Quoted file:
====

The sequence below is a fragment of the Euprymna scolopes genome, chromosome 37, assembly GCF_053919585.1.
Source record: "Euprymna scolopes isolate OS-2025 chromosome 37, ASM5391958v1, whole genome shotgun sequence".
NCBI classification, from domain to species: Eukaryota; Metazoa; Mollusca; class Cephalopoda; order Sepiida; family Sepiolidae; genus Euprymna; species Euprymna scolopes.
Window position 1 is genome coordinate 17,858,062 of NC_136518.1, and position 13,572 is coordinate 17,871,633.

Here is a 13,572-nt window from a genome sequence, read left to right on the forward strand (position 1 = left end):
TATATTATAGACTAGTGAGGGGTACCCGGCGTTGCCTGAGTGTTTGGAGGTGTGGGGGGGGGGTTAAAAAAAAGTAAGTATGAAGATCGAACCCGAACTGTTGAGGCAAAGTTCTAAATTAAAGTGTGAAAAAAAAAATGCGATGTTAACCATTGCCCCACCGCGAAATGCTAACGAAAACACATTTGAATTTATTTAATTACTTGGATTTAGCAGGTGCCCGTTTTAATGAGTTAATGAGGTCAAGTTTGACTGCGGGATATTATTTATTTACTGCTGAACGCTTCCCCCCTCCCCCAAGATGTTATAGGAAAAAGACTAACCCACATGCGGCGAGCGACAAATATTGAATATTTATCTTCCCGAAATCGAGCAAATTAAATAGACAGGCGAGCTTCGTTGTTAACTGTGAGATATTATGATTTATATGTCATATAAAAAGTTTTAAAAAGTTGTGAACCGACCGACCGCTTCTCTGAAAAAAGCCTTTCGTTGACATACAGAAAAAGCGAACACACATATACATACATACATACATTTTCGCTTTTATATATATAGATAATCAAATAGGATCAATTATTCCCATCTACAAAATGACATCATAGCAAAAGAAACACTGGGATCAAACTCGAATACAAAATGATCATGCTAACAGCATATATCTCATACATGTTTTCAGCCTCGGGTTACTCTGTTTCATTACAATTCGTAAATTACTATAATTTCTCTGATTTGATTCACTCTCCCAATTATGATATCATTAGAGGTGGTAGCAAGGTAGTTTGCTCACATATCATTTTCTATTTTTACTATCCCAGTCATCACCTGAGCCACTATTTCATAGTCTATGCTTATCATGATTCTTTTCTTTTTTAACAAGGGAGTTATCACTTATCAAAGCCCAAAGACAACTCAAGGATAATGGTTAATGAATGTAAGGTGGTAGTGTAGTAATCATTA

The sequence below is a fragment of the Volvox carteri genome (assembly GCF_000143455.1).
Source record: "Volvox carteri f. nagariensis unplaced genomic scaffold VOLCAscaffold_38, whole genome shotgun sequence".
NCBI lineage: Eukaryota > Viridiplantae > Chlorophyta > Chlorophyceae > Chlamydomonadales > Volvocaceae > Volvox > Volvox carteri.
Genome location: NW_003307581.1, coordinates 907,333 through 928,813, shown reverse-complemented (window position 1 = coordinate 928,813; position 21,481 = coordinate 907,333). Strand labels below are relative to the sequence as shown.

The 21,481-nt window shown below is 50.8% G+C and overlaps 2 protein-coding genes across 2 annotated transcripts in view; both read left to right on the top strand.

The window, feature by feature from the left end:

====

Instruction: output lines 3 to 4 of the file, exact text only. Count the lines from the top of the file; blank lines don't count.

NCBI classification, from domain to species: Eukaryota; Metazoa; Mollusca; class Cephalopoda; order Sepiida; family Sepiolidae; genus Euprymna; species Euprymna scolopes.
Window position 1 is genome coordinate 17,858,062 of NC_136518.1, and position 13,572 is coordinate 17,871,633.